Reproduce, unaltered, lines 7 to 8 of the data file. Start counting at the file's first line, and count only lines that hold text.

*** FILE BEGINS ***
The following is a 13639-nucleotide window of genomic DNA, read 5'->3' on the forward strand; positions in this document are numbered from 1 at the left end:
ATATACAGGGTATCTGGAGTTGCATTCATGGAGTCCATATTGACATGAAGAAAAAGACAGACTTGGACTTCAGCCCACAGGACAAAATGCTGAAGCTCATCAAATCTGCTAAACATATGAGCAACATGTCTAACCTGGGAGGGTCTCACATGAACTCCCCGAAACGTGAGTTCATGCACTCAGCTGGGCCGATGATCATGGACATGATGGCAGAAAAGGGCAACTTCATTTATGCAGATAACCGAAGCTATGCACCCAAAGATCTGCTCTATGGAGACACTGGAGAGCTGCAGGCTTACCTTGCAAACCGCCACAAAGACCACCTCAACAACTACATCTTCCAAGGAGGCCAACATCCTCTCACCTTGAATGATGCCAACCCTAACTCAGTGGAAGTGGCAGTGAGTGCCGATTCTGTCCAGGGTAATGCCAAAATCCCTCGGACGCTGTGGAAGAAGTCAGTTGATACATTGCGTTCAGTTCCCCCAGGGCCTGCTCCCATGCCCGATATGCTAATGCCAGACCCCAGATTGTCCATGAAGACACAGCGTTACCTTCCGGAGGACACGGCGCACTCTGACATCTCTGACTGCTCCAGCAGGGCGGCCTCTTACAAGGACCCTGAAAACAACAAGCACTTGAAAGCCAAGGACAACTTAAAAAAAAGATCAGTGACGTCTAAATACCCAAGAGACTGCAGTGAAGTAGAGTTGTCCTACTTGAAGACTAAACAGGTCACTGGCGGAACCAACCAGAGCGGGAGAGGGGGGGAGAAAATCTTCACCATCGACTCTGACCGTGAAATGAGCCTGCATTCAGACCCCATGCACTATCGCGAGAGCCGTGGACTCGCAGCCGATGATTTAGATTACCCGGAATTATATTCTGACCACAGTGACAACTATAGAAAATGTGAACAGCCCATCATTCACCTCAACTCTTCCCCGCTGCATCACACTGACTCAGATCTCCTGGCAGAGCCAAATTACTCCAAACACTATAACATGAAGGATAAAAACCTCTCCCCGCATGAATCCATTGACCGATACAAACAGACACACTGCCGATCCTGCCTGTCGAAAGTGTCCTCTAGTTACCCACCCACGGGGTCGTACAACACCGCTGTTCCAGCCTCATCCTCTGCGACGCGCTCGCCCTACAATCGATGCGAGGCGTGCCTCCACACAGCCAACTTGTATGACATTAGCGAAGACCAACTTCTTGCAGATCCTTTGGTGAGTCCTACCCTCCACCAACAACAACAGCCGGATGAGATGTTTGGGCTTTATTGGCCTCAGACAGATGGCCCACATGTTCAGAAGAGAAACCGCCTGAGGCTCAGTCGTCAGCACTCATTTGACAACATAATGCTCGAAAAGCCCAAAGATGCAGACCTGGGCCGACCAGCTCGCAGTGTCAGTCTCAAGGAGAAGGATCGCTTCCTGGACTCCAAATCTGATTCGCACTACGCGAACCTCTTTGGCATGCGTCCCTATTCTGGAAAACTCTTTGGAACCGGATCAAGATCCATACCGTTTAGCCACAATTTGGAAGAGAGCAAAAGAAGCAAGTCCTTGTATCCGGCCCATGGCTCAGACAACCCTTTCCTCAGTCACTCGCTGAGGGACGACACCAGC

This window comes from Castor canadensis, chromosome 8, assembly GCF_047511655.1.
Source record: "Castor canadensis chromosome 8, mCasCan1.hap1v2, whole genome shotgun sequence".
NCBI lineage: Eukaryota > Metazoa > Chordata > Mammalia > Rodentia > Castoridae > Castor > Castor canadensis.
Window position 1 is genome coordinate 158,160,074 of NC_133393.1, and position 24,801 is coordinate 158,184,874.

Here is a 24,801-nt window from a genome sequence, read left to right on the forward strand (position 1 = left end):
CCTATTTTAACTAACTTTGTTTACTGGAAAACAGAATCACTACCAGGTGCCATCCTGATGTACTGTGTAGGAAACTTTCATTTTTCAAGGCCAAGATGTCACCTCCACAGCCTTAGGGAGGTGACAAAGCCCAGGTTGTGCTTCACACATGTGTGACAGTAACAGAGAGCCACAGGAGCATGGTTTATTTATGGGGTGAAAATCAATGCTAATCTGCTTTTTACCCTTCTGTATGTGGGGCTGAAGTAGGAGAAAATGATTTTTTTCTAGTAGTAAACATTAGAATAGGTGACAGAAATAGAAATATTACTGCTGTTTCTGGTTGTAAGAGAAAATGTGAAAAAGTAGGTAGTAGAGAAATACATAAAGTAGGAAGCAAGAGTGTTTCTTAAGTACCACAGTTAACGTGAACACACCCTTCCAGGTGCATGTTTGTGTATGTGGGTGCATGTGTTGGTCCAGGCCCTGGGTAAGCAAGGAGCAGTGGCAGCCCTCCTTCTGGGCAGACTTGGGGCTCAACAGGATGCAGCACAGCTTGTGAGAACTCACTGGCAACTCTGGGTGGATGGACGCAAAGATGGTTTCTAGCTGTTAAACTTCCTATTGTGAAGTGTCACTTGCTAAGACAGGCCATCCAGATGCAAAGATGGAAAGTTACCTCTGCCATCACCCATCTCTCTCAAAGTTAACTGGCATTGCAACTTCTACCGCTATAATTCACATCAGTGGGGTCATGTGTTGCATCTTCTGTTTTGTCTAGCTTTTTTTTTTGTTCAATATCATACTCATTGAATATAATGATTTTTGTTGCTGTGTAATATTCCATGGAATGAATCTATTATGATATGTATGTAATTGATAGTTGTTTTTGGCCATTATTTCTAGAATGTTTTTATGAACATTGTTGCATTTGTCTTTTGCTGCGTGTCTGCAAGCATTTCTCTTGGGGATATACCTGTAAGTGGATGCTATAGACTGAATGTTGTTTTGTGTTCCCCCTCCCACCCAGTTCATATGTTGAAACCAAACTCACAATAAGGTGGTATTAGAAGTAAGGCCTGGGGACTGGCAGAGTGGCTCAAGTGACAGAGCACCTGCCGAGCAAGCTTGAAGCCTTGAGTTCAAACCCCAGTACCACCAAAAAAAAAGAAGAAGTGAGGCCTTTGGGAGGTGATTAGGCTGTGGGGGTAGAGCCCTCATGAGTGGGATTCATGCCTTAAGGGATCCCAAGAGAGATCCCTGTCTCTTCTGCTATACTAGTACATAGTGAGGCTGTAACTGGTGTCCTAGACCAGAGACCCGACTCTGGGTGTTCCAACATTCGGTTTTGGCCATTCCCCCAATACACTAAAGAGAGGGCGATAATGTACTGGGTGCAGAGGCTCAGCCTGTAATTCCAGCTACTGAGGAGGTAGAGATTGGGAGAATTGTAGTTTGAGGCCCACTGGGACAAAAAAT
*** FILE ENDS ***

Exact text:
Here is a 24,801-nt window from a genome sequence, read left to right on the forward strand (position 1 = left end):
CCTATTTTAACTAACTTTGTTTACTGGAAAACAGAATCACTACCAGGTGCCATCCTGATGTACTGTGTAGGAAACTTTCATTTTTCAAGGCCAAGATGTCACCTCCACAGCCTTAGGGAGGTGACAAAGCCCAGGTTGTGCTTCACACATGTGTGACAGTAACAGAGAGCCACAGGAGCATGGTTTATTTATGGGGTGAAAATCAATGCTAATCTGCTTTTTACCCTTCTGTATGTGGGGCTGAAGTAGGAGAAAATGATTTTTTTCTAGTAGTAAACATTAGAATAGGTGACAGAAATAGAAATATTACTGCTGTTTCTGGTTGTAAGAGAAAATGTGAAAAAGTAGGTAGTAGAGAAATACATAAAGTAGGAAGCAAGAGTGTTTCTTAAGTACCACAGTTAACGTGAACACACCCTTCCAGGTGCATGTTTGTGTATGTGGGTGCATGTGTTGGTCCAGGCCCTGGGTAAGCAAGGAGCAGTGGCAGCCCTCCTTCTGGGCAGACTTGGGGCTCAACAGGATGCAGCACAGCTTGTGAGAACTCACTGGCAACTCTGGGTGGATGGACGCAAAGATGGTTTCTAGCTGTTAAACTTCCTATTGTGAAGTGTCACTTGCTAAGACAGGCCATCCAGATGCAAAGATGGAAAGTTACCTCTGCCATCACCCATCTCTCTCAAAGTTAACTGGCATTGCAACTTCTACCGCTATAATTCACATCAGTGGGGTCATGTGTTGCATCTTCTGTTTTGTCTAGCTTTTTTTTTTGTTCAATATCATACTCATTGAATATAATGATTTTTGTTGCTGTGTAATATTCCATGGAATGAATCTATTATGATATGTATGTAATTGATAGTTGTTTTTGGCCATTATTTCTAGAATGTTTTTATGAACATTGTTGCATTTGTCTTTTGCTGCGTGTCTGCAAGCATTTCTCTTGGGGATATACCTGTAAGTGGATGCTATAGACTGAATGTTGTTTTGTGTTCCCCCTCCCACCCAGTTCATATGTTGAAACCAAACTCACAATAAGGTGGTATTAGAAGTAAGGCCTGGGGACTGGCAGAGTGGCTCAAGTGACAGAGCACCTGCCGAGCAAGCTTGAAGCCTTGAGTTCAAACCCCAGTACCACCAAAAAAAAAGAAGAAGTGAGGCCTTTGGGAGGTGATTAGGCTGTGGGGGTAGAGCCCTCATGAGTGGGATTCATGCCTTAAGGGATCCCAAGAGAGATCCCTGTCTCTTCTGCTATACTAGTACATAGTGAGGCTGTAACTGGTGTCCTAGACCAGAGACCCGACTCTGGGTGTTCCAACATTCGGTTTTGGCCATTCCCCCAATACACTAAAGAGAGGGCGATAATGTACTGGGTGCAGAGGCTCAGCCTGTAATTCCAGCTACTGAGGAGGTAGAGATTGGGAGAATTGTAGTTTGAGGCCCACTGGGACAAAAAAT